The value of school reunions and networking
High school is a time many students think they’d rather forget. A year or so after, once university life kicks in, it’s a time almost every person begins to reminisce about. Ten years down and one can only wish for a day of walking around the place that once was a second home.
High school reunions are one of the few opportunities most students have to relive school days and reconnect with school friends. But even more so, they are a great opportunity for networking. After all, it’s not every day that you get to interact with hundreds of people from dozens of different professional fields while being in a position to talk as an equal, with relative disregard for most divisive social norms, because at a reunion, you are all simply alumni.
With a few notable exceptions, most of the private schools in Pakistan do not have formalised alumni networks. My own alma mater, Froebel’s, recently took the initiative to work on building such a network, which culminated with the school’s first alumni reunion.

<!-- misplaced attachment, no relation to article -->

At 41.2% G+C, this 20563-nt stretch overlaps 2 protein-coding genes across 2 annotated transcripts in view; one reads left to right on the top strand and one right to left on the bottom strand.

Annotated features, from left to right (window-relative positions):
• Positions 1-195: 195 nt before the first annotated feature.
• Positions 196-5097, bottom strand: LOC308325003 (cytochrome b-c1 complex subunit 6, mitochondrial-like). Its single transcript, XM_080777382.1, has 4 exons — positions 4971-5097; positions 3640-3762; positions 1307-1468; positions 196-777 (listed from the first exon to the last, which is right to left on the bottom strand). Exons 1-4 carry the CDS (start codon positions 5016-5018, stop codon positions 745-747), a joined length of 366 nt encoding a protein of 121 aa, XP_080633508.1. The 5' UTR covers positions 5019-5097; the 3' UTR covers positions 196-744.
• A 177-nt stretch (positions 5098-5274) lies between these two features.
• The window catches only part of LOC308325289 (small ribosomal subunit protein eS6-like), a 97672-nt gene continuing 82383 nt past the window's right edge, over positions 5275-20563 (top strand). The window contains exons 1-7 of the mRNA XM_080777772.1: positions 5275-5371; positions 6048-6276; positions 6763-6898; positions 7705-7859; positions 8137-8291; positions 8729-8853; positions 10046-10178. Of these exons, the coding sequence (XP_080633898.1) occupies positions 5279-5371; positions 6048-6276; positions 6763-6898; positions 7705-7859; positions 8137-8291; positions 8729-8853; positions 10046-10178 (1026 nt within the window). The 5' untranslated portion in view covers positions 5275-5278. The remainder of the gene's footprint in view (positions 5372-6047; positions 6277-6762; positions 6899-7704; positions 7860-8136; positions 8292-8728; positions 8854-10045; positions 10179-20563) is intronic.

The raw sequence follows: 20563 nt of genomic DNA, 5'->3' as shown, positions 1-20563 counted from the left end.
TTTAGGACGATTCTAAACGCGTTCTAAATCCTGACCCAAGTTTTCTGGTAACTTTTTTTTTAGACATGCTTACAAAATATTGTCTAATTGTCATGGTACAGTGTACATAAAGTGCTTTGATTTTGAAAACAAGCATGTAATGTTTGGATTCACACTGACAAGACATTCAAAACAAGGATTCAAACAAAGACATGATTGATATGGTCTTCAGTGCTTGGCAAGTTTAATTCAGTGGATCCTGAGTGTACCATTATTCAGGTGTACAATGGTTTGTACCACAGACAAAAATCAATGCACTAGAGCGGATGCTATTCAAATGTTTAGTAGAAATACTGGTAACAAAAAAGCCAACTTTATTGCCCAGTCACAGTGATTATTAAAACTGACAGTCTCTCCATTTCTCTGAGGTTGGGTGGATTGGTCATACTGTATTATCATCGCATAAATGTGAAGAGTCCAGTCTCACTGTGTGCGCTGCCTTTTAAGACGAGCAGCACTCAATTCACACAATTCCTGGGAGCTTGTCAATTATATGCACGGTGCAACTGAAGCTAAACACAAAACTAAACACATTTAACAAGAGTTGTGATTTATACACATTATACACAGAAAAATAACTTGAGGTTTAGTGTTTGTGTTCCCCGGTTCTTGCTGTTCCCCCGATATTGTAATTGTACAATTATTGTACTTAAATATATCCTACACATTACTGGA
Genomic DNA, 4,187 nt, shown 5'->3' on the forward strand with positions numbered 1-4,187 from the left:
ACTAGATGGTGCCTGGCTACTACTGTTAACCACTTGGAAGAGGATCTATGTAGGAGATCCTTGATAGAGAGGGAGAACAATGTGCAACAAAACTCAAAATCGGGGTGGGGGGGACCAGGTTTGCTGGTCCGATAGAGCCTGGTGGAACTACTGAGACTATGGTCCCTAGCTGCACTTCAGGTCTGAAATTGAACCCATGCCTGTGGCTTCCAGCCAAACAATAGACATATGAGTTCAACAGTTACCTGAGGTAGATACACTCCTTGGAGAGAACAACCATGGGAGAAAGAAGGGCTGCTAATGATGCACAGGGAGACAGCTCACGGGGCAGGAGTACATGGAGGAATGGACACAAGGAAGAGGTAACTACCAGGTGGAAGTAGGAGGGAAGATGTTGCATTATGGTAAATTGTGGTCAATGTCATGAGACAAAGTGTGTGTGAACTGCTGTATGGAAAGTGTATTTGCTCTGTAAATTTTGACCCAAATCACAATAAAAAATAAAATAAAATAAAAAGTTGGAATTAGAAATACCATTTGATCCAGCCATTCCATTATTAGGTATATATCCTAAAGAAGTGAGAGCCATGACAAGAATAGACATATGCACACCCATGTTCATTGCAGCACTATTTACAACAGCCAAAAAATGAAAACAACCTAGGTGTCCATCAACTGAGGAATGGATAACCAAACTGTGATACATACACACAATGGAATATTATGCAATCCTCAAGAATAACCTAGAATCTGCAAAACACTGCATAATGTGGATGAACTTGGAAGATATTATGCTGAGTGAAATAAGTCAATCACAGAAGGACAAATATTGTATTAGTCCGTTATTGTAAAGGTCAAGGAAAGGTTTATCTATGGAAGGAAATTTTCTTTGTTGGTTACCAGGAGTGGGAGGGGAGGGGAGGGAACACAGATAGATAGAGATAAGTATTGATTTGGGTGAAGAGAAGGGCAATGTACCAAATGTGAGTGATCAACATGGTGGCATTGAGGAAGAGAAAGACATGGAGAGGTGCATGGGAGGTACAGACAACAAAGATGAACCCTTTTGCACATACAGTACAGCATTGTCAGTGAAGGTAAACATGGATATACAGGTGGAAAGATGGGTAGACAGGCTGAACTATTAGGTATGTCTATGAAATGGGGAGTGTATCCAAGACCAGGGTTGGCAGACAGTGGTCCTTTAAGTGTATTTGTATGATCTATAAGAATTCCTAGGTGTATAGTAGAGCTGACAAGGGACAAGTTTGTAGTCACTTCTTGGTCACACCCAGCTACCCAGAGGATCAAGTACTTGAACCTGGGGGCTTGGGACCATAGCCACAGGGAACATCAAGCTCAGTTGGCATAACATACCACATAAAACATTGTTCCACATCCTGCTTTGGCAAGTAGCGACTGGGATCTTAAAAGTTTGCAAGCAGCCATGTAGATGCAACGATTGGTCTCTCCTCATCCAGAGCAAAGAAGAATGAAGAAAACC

Being together with the old class, and indeed, since it was not for just one graduating year, much of the student body from the 80s up to very recent graduates, made for an amazing afternoon of reminiscing and discussion, from pranks disciplinary violations and of course ‘phaddas’, to result day, classroom assignments, school plays and the evergreen faculty. Even our old physical training instructor, Sir Mehrban was there, swamped by 30-odd years worth of the biggest pranksters, rule-breakers and one-time slackers that Froebel’s had to offer.
One such rule-breaker asked him if it was safe to smoke at the event (apparently the fear of suspension still lingers), to which, witty as ever, he replied:
“Don’t you dare, or I'll pull out your unpaid uniform violations, they probably run into hundreds of thousands by now!”
He decided to err on the side of caution and went off-campus to smoke.
A friend who graduated from school almost a decade before me couldn’t get over the fact that so many people who had walked through the school acting like kings and queens (of nothing) had returned as humble and generally successful adults. I personally was ecstatic when I got to meet a couple of class fellows I hadn’t met since result day back in ‘03.
But back on topic, networking, a skill that, unfortunately, is most often abused by the ‘safarish’ crowd, is also a key to career development for any professional. It’s why kids go to schools like Aitcheson, KGS, or Froebel’s. It’s why teenagers go to Harvard, Oxford, or, closer to home, LUMS. Quite simply, it is often the only thing that separates the uber-successful from fledgling middle tier.
And that is something worth going back to school for.
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